The Importance of Saving Money and Having Low Time Preference

People that focus on consumption and their immediate wants and desires have a high time preference. Inflation disincentivizes saving and encourages high time preference.

On the other hand, people that prioritize saving money, and are willing to sacrifice wants and desires today in order to build a better future tomorrow, have low time preference.

The reason why saving is hard is because inflation incentivizes borrowing and spending over saving. Nevertheless, saving is important because it’s a prerequisite to financial independence and wealth.

If you borrow money and spend it, it’s better for the economy in the short-term. But what about you as an individual?

While inflation will erode your savings, it is still important to save. You just need to do it in a way that protects you optimally from inflation.

The Big Challenge With Saving Money

The most difficult part about saving is that wages often don’t increase fast enough to keep pace with inflation.

In 2022, inflation hit a 40-year high in the United States and peaked at 7.5%. This is significantly above the target 2% that the Federal Reserve is aiming for.

Inflation rates in Europe and many other countries around the world have increased as well.

With savings accounts having almost zero percent interest rates, you are losing money by keeping it in the bank. To clarify, you’ll still have the same amount of money. But the purchasing power of the money decreases.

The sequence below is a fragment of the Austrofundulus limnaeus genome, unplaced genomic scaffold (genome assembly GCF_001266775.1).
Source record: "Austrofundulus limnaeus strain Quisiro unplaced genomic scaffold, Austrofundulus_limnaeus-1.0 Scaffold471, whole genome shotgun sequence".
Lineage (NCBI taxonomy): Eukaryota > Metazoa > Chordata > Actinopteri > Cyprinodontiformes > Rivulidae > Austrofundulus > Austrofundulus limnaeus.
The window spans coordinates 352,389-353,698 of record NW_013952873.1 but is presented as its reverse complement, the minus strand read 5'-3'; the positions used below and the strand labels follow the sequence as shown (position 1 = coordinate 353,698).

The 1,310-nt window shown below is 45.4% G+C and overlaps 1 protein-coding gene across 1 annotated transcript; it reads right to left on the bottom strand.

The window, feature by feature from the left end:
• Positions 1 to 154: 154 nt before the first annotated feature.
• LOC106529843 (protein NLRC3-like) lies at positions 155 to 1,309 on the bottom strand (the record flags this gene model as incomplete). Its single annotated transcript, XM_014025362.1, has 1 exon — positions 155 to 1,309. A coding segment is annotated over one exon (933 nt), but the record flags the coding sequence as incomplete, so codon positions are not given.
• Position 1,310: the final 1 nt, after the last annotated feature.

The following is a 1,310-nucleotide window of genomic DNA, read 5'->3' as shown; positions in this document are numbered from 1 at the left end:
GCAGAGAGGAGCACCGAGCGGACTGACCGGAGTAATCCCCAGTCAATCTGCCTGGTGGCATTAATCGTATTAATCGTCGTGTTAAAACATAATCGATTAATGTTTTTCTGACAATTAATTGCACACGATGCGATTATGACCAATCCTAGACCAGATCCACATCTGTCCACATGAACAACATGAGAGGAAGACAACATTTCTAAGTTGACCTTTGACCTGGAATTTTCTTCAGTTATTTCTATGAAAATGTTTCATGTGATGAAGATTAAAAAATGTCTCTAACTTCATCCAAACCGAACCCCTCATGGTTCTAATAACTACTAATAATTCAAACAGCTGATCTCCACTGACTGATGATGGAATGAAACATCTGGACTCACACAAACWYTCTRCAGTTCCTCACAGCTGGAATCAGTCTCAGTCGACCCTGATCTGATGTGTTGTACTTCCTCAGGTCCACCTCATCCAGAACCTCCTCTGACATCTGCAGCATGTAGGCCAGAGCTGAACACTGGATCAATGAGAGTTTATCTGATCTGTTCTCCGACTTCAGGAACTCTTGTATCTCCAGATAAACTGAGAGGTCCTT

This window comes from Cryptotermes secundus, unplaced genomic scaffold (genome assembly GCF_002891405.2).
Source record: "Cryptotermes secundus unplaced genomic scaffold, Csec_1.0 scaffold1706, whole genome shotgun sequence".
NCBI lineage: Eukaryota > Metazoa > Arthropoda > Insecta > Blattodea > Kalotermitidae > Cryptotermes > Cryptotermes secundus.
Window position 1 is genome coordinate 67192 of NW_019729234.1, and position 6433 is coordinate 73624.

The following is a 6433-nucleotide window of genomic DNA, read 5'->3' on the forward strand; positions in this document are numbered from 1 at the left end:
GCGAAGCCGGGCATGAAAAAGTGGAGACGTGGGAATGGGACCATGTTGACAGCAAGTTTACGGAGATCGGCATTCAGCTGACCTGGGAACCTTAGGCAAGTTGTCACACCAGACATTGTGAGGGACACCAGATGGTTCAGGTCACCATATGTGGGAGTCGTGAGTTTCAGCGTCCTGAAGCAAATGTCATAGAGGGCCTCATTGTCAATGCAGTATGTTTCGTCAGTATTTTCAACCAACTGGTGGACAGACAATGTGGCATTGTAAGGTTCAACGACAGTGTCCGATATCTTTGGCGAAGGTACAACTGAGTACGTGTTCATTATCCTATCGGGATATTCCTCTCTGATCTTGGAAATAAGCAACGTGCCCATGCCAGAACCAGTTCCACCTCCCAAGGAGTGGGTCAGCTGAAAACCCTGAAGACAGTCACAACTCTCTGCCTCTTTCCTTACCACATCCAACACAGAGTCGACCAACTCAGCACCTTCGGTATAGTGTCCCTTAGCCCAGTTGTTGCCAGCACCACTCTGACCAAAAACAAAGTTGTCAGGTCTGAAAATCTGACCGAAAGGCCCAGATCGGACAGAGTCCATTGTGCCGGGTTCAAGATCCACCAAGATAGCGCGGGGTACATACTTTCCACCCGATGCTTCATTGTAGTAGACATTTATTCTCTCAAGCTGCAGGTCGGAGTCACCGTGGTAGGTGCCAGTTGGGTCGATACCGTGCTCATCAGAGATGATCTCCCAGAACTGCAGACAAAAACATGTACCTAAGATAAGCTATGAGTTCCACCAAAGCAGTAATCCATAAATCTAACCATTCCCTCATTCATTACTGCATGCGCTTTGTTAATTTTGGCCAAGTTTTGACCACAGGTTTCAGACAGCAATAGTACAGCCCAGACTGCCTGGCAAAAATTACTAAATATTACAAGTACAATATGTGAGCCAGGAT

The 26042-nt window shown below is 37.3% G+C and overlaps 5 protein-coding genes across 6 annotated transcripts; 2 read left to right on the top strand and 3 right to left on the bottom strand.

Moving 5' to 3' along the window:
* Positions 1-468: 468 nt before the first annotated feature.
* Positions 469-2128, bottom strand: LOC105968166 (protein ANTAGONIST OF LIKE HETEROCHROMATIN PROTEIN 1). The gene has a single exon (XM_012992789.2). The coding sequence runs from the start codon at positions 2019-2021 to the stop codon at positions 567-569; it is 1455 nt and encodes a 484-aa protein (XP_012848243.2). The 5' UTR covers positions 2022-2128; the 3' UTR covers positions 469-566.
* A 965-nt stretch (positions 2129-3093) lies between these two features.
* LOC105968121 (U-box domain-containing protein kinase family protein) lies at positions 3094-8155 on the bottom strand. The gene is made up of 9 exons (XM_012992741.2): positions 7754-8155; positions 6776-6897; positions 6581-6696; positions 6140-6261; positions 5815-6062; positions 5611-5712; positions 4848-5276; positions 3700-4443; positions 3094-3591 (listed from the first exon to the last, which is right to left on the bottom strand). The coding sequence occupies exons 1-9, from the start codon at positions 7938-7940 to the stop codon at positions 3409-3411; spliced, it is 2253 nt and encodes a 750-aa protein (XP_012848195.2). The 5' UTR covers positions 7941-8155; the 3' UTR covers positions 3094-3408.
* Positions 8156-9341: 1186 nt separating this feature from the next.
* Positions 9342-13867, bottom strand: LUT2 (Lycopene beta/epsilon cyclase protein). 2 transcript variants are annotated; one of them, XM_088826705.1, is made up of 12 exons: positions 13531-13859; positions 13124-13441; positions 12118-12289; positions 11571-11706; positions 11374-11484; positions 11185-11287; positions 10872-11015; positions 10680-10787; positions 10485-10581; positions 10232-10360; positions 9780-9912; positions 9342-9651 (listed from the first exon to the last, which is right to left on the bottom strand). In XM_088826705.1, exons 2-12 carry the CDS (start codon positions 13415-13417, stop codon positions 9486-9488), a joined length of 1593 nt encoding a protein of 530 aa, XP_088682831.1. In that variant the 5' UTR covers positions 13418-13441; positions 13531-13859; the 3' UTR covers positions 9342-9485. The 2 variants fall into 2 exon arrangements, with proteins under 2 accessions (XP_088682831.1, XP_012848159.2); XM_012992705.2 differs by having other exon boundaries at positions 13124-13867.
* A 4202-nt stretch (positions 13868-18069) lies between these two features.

Every year that you keep your money in the bank it will buy you less goods and services. Even if you withdrew the money and stored it under a pillow, its purchasing power would slowly erode.

What’s the solution?

Why Investing is the New Saving

Prior to 1971, inflation was mostly not a problem. There were even periods where money increased in purchasing power.

People could hold their money in high-yield savings accounts or buy government bonds with a yield above inflation.

But nowadays interest rates are below the inflation rate. If you keep your money in a savings account that pays 0.06% interest and the inflation rate is 7.5%, you are really losing 7.44% a year.

Even if you buy government bonds with a 2% interest rate, you will be losing 5.5%. Whenever your rate of return is lower than inflation, you are losing purchasing power.

This is why investing has become the new saving. Savers are forced to become investors. And investors are continuously pushed further out on the risk spectrum.

What Should You Invest In?

In order to save money in a way that preserves your purchasing power, whatever investment you choose must provide a higher return than inflation.

Another way of thinking of it is that your investments must outpace inflation.

The good news is that there is something called asset price inflation. Just like the prices of goods and services increase, so do the prices of assets.

This is why inflation punishes people that live paycheck to paycheck or save money, and benefits rich people that own assets like real estate, stocks and art.

Inflation increases income and wealth inequality. Saving is a losing game under these conditions. The only way to save money while preserving your purchasing power is by investing.

The Importance Of Saving Money And Investing

Keeping money in a savings account or investing in bonds is less volatile. But over a longer period of time, the value of your money drops.

Investing in assets like real estate, stocks, art, precious metals and scarce commodities can be volatile in the short-term. You are likely going to encounter price swings. And if you are wrong about your investments, you might lose money.